Friends of Alaska National Wildlife Refuges will celebrate the reopening of the St. Lazaria live sea bird cam 7 p.m., Thursday, July 12, at Harrigan Centennial Hall. Refuge Manager Steve Delehanty and biologist Leslie Slater will speak about St. Lazaria and provide an update of the ongoing research of the more than 500,000 nesting seabirds. For further information, contact Krisanne Rice at 747-4932
The Sitka Conservation Society field crews are doing remote field work throughout the Tongass this summer. Our field work this summer includes salmon-habitat restoration work at Sitkoh River and Sitkoh Lake, ecosystem conservation and connectivity work in Hoonah Sound, invasive plant removal in Wilderness Areas, helping teach a visiting University course on Alaska’s Forests, Fisheries and Wilderness, and much more. On some of the trips, there are opportunities to jump on some of our flights or transport to get out to remote locations. We hope that SCS members can take advantage of these opportunities and get out to know and experience our Tongass backyard!
1) Kayak Drop Off at False Island in Peril Straits, July 13th, $150: Have you ever wanted to paddle the coast of the infamous Deadman’s Reach, watch for bubble-net feeding whales off Povorotni Island, walk through the majestic stands of Sitka Spruce in Ushk Bay, and ride the tidal currents through Segius Narrows? Next weekend could be your chance to do it!!! SCS is taking an Allen Marine transport boat that will be picking up a University Class at False Island on July 13th at 9am. We have room for a total of 9 kayaks and camping gear (can be double Kayaks). Reserve your spot on this transport and Kayak drop-off for $150 by contacting email@example.com or 747-7509 (fee helps pay for transport to the site. You are responsible for your own expedition, gear, etc. We will drop you off at the False Island dock)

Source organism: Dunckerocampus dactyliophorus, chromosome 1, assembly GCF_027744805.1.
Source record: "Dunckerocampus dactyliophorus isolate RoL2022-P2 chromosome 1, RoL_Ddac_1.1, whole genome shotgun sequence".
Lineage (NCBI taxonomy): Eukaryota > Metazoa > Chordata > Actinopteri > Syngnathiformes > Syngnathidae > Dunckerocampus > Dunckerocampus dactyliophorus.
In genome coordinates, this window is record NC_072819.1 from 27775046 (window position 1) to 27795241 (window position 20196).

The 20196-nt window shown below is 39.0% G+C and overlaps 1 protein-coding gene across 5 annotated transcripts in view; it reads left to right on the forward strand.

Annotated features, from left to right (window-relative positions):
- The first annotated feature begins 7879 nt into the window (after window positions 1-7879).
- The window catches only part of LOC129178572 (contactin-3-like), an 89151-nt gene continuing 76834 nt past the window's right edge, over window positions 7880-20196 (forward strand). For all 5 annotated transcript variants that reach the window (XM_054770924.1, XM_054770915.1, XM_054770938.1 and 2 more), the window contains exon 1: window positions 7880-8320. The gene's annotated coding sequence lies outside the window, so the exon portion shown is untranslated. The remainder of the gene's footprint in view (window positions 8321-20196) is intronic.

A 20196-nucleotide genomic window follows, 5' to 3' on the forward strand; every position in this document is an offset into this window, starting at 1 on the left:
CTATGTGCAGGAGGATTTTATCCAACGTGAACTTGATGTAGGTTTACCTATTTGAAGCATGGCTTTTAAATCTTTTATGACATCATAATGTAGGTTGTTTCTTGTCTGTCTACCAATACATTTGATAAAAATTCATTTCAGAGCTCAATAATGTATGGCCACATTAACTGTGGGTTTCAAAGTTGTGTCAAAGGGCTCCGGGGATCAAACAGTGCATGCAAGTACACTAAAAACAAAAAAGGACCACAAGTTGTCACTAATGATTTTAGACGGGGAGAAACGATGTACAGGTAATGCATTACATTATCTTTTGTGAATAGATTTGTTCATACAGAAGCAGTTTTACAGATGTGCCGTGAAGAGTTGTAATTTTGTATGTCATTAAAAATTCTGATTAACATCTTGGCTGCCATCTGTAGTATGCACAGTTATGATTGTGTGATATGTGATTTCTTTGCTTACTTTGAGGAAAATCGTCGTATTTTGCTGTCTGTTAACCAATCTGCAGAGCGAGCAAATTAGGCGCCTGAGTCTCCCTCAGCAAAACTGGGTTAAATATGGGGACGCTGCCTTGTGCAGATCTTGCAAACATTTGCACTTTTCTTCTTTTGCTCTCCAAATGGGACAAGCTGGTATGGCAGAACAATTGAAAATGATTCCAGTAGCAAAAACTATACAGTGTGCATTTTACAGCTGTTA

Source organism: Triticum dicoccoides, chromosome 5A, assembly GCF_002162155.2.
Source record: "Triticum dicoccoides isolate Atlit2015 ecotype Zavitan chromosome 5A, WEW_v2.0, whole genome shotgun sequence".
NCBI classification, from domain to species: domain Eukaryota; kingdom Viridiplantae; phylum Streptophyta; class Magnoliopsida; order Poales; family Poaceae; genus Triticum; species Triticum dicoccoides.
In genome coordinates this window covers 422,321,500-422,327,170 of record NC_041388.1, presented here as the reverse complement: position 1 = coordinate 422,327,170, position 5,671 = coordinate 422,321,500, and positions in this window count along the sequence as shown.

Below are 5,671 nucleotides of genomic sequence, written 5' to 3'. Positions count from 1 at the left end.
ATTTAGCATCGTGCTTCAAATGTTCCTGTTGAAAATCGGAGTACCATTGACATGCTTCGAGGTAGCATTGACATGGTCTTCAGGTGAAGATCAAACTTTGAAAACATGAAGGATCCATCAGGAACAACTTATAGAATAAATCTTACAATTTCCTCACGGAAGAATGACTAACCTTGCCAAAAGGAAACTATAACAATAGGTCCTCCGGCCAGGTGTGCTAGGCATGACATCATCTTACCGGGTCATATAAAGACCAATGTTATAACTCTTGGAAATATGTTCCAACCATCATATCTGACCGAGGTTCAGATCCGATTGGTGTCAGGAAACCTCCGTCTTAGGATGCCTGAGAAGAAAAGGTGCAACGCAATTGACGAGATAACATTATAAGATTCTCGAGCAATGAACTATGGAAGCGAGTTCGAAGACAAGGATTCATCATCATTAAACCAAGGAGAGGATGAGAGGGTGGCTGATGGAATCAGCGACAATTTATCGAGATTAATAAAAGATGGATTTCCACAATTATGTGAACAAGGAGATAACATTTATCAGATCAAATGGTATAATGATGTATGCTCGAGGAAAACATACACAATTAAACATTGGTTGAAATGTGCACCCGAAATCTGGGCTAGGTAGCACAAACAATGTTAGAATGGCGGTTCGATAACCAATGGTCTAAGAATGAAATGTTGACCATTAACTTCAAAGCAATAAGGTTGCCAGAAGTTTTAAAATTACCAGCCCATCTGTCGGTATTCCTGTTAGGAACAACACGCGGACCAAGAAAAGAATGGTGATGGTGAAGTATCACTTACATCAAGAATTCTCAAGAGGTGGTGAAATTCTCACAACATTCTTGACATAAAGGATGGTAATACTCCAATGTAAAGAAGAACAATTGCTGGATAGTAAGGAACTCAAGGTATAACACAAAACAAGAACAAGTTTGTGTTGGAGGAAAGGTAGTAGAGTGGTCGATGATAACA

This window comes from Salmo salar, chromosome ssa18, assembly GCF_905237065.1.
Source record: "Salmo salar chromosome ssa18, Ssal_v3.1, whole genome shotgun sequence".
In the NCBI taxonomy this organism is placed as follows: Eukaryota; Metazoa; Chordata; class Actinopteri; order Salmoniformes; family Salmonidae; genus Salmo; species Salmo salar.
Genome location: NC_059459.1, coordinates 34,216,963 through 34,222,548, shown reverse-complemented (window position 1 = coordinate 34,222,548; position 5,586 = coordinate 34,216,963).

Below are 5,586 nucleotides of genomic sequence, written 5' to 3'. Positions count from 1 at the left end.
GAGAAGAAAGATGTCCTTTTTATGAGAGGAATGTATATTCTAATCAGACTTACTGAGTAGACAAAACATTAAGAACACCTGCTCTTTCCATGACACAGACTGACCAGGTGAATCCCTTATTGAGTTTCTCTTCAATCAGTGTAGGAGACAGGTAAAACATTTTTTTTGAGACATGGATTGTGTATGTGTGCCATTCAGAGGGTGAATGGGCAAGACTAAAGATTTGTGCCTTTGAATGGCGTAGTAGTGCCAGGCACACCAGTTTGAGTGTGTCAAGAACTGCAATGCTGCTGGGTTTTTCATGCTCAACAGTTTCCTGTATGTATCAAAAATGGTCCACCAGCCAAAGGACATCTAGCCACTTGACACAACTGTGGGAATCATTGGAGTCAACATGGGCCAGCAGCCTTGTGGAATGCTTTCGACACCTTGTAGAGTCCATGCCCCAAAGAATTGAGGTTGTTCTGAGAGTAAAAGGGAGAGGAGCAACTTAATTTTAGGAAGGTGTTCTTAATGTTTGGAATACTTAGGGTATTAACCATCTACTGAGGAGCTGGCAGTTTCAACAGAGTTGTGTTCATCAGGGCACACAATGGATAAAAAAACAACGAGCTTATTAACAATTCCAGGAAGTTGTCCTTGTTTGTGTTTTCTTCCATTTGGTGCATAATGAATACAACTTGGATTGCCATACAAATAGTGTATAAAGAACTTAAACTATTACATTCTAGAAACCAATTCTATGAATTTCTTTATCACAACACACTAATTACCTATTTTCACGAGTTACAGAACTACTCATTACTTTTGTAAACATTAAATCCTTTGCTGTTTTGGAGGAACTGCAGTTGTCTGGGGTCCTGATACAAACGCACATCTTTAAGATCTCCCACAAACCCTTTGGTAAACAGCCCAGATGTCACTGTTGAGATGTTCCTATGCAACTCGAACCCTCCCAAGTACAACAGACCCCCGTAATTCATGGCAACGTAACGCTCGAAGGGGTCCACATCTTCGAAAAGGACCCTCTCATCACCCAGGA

2) Peril Strait Boat Cruise Ride-Along, July 13th, $45: The trip from Sitka North through Peril Straits is a maze of twisting waterways, islands, mountains, treacherous tidal currents, and beautiful bays and coves. Ride along with SCS on an Allen Marine Boat for a pick-up at False Island. The boat will leave at 9am and will return at approximately 1pm. Bring your charts and see if you can follow-along with the route through the passage that separates Baranof and Chichagof Islands! There are only 2 spots available on this trip so if you are interested in this opportunity to travel through Peril Straits, get your tickets now at SCS Offices.
3) Float Plane Drop-off at Goulding Harbor in the West Chichagof Wilderness Area July 30th or 31st ($150/person): Goulding Harbor is one of the most spectacular nooks in the West Chichagof Wilderness Areas. Its unique shoreline is dimpled and littered with islets and coves and the long sloping beaches make for great brown bear habitat. Two trail-heads depart from Goulding Harbor. One leads to White Sulfur Springs and the other follows an old mining rail-road to the Goulding Lakes. It is an amazing place for a wild and remote Wilderness Adventure. SCS has scheduled a float plane pick-up at Goulding Harbor for a crew that will be coming in from a Wilderness expedition. If you would like to take advantage of a float-plane drop off to explore the Goulding Harbor Area, this is your chance. Contact firstname.lastname@example.org (747-7509) for more information (This is a drop-off only. Participants are responsible for their own travel plans and arrangements after drop-off).
Keep watching for more opportunities to get out and explore the Tongass. SCS already has boat cruises scheduled and there may be more opportunities to piggy-back for travel to remote Wilderness Areas!